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USTR Grants Request to Raise Import Duty Rate on Glycine
Pennsylvania Ag Connection - 07/17/2017

GEO Specialty Chemicals, Inc. (GEO), Ambler, Pa., the largest U.S. glycine producer, successfully petitioned the USTR to remove glycine, also known as aminoacetic acid, from the U.S. Generalized System of Preferences (GSP) program. The GSP program provides duty-free status to thousands of products imported into the United States from 120 developing countries and territories designated as beneficiaries under the program.

Effective July 1, all U.S. glycine imports from GSP beneficiary countries and territories, including Cambodia, India and Thailand, are no longer duty-free and are subject to a 4.2 percent duty rate upon entry.

GEO took this action to halt the rampant transshipping of Chinese glycine to the United States through certain GSP beneficiary countries to evade antidumping duties owed under the U.S. government's antidumping duty order on glycine from China. Such transshipping, GEO noted during the GSP review process, does not benefit the economic development of the GSP beneficiary countries, harms U.S. companies competing against these imports, and abuses the GSP program. Removing glycine from the entire GSP program will deter any "Whack-A-Mole" problem (i.e., the prohibition of transshipping in one or more countries leading to the spread of transshipping in other countries) with other GSP countries. Ken Ghazey, GEO's Chief Executive Officer, praised the USTR's ruling. "GEO seeks nothing more than a level playing field in the U.S. market for all companies selling glycine," he said. "This decision is a significant step toward that objective."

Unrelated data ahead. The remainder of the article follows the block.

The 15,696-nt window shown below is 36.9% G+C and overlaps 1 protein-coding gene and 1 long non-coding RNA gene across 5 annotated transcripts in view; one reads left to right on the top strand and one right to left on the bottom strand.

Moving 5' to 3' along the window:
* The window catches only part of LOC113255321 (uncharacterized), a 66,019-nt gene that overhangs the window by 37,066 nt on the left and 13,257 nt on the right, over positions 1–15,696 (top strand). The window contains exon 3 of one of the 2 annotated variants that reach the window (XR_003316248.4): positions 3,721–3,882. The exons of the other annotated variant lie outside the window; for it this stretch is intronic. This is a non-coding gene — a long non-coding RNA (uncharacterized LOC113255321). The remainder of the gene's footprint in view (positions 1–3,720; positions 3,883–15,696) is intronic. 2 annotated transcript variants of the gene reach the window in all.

GEO was represented by Thompson Hine LLP in Washington, D.C.

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